12:50 or if you have one and care about values

12:50 when if you have one branch and care about side effects

12:51 ,(or nil true (println :huh))

12:51 clojurebot: true

12:51 apgwoz: hiredman: thanks!

12:52 S3thc0n: I see.

12:52 justin_smith: Thank you.

12:52 justin_smith: S3thc0n: np - though of course with or you end up inverting the first condition compared to when

12:53 'and' works similarly

12:53 ,(and true :OK)

12:53 clojurebot: :OK

12:54 apgwoz: justin_smith: yeah. I'm still investigating, but I think as long as I use an injector with modules that I'm not providing, it should be OK.

12:54 justin_smith: but we'll see. :)

12:54 S3thc0n: Interesting. That is a bit I will have to remember

12:57 But I did not quite get why I should use or instead of when?

12:58 justin_smith: for the same reason you wouldn't use if

12:58 ,(if true :yeah)

12:58 clojurebot: :yeah

12:58 justin_smith: it works, but may not be as clear

12:59 similarly, when works for a single branch, but may not be as clear if all you care about is the value

12:59 'and' works also, but is not as clear if you care about side effects

13:00 (I should have suggested 'and' in the first place, I thought of or because that is how most of my single branch conditionals work - providing a default if nothing is specified)

13:00 S3thc0n: I see. So if I don't even have anything to do I'll just use or.

13:00 justin_smith: yeah, or for values, when for side effects

13:01 S3thc0n: ok.

13:01 Thanks a lot!

13:19 In the 4clojure problems, 'conj' is used very often, even though the order of the items matters. Is that bad style, or is it acceptable to let the next one looking at your code figure out what conj will do?

13:21 bbloom: S3thc0n: conj doesn't have anything to do with order. conj is just a polymorphic add-to-collection operator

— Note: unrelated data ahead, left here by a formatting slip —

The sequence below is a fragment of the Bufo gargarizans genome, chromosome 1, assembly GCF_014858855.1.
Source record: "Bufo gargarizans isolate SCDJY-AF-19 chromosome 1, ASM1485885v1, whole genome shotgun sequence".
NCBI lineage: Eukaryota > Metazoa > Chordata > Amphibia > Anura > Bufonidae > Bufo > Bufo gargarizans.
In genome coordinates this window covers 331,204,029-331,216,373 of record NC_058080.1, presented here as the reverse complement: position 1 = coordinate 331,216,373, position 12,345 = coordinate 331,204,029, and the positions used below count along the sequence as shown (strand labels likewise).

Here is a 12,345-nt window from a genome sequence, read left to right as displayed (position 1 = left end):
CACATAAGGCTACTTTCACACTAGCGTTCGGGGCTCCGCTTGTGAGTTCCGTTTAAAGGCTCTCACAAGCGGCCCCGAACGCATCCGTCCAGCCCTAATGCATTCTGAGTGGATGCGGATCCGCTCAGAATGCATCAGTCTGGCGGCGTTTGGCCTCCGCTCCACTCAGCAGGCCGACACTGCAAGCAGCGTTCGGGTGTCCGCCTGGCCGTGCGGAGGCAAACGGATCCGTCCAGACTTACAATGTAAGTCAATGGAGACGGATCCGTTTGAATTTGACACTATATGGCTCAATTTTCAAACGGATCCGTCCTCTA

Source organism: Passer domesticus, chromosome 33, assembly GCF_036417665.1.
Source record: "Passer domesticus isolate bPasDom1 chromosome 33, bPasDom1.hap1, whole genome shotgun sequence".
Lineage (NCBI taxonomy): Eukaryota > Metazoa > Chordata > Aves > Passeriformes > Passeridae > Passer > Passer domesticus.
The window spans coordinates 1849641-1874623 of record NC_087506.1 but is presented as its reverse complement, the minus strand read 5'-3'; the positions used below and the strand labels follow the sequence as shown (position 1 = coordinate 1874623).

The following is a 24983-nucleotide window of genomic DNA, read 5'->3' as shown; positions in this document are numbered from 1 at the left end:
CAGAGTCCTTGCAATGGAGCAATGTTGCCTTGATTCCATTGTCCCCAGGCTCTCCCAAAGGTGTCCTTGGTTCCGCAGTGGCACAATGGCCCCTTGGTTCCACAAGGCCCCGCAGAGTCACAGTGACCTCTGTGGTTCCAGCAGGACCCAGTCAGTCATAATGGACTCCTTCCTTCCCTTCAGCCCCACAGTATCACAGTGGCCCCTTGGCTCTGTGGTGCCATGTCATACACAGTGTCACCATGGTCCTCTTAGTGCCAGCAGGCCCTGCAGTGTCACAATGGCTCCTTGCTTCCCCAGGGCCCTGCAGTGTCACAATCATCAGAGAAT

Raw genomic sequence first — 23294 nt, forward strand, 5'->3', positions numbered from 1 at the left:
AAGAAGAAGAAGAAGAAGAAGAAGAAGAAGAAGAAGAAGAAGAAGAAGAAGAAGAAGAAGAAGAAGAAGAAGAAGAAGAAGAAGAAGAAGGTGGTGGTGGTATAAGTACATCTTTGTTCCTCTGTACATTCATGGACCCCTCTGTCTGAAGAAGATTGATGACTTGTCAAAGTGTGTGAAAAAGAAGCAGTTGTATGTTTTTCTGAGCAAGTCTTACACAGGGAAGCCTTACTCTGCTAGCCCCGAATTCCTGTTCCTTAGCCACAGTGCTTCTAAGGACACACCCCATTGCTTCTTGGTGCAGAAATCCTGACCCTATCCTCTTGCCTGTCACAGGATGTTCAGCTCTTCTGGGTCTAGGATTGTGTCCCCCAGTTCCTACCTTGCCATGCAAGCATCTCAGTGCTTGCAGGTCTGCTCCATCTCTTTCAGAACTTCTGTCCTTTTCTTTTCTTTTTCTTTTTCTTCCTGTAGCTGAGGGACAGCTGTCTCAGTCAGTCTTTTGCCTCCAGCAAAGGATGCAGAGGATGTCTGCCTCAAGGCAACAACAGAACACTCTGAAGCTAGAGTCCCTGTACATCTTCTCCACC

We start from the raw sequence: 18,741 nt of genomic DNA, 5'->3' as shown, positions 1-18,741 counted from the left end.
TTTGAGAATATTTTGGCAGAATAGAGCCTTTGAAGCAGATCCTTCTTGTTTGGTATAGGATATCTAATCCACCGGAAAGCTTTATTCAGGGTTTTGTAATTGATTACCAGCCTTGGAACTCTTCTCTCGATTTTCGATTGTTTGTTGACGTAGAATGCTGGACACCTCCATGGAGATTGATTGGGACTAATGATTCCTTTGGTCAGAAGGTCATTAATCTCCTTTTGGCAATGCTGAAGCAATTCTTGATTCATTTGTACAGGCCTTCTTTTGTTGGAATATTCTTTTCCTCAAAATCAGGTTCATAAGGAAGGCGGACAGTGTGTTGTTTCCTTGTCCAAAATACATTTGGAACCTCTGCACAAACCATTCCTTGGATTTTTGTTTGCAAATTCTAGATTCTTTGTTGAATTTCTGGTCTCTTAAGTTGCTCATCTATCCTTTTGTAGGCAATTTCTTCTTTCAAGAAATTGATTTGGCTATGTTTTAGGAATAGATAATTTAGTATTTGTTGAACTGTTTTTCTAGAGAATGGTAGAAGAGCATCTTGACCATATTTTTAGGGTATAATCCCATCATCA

13:22 ,(conj #{2 4 6} 1 2 3 4 5 6 7 8)

13:22 clojurebot: #{1 2 3 4 5 ...}

13:22 TimMc: Usually when you're using conj, you know what kind of collection you're adding onto.

13:22 S3thc0n: bbloom: That is why I am asking. In 4clojure, the order of the resulting collection matters when it is used.

13:23 llasram: And if the function needs a particular type for the algorithm to be correct, that's no different than requiring you pass in that collection type vs a database connection or whatever

13:23 bbloom: S3thc0n: only if it's a sequential data structure

13:23 ,(map sequential? [#{1 2} [1 2] {1 2}])

13:23 clojurebot: (false true false)

13:24 bbloom: bitemyapp: i can't hold a grudge. you're re-followed :-P

13:25 pyrtsa: Naming problem: I keep wanting to use a helper function that converts any non-nil value x into [x] and nil into [], i.e. #(if (nil? %) [] [%]). In Haskell, I'd use maybeToList, but what's a suitable name for it in Clojure?

13:26 bbloom: pyrtsa: i think i've seen that called seqify or vecify

13:26 oh no, nevermind.

13:26 that's like 5 -> [5] and [5] -> [5] is vecify

13:27 jtoy: can I put a breakpoin in clojure code so that when I run the function from the repl, it will stop there and I can continue running the commands by hand to test ?

13:27 bbloom: pyrtsa: don't you just want into [] ?

13:27 ,(into [] nil)

13:27 clojurebot: []

13:27 bbloom: ,(into [] 5)

13:27 clojurebot: #<ExceptionInfo clojure.lang.ExceptionInfo: Don't know how to create ISeq from: java.lang.Long {:instance 5}>

13:27 pyrtsa: No I don't. :)

13:27 bbloom: er nevermind

13:27 once again, i should think before i type anything

13:27 ignore me :-P

13:27 pyrtsa: :)

13:28 S3thc0n: bbloom: Usually they are sequentials. WHat bothers me that it is expected for the reader to consider the data type.

13:28 ,(= '(3 4 5) (conj '(3 4) 5) (conj [3 4] 5))

13:28 clojurebot: false

13:29 S3thc0n: I fully understand if you use it for a map or so, but 4clojure definitely uses it on sequences in cases where order matters.

13:29 hyPiRion: pyrtsa: I'd just call it maybe-vector and get on with life :p

13:29 bbloom: S3thc0n: 4clojure has intentionally contrived problems to illustrate things

13:29 S3thc0n: Of course one will know it, but there's nothing wrong with making it more explicit?

13:29 hyPiRion: considering ##(vector 5) gives you a similar function

13:29 lazybot: ⇒ [5]

13:30 S3thc0n: bbloom: It is all over the place, nto only when teaching conj / cons

13:30 bbloom: S3thc0n: i'm still not understanding the problem...

13:30 S3thc0n: conj means "add to collection"

13:31 jtoy: this is a pretty cool breakpoint: https://coderwall.com/p/xayyvq

13:31 pyrtsa: hyPiRion: Maybe. :)

13:32 S3thc0n: Yes. There's nothing wrong with conj itself. But I wanted to know if it isn't bad style to rely on conj to append to a particular end of a sequence and let the reader figure out which one it is.

13:34 bbloom: S3thc0n: i don't think it's bad style

13:35 it's usually pretty clear if the thing being conj-ed on to needs to be of a particular type or if the function works generically on any composite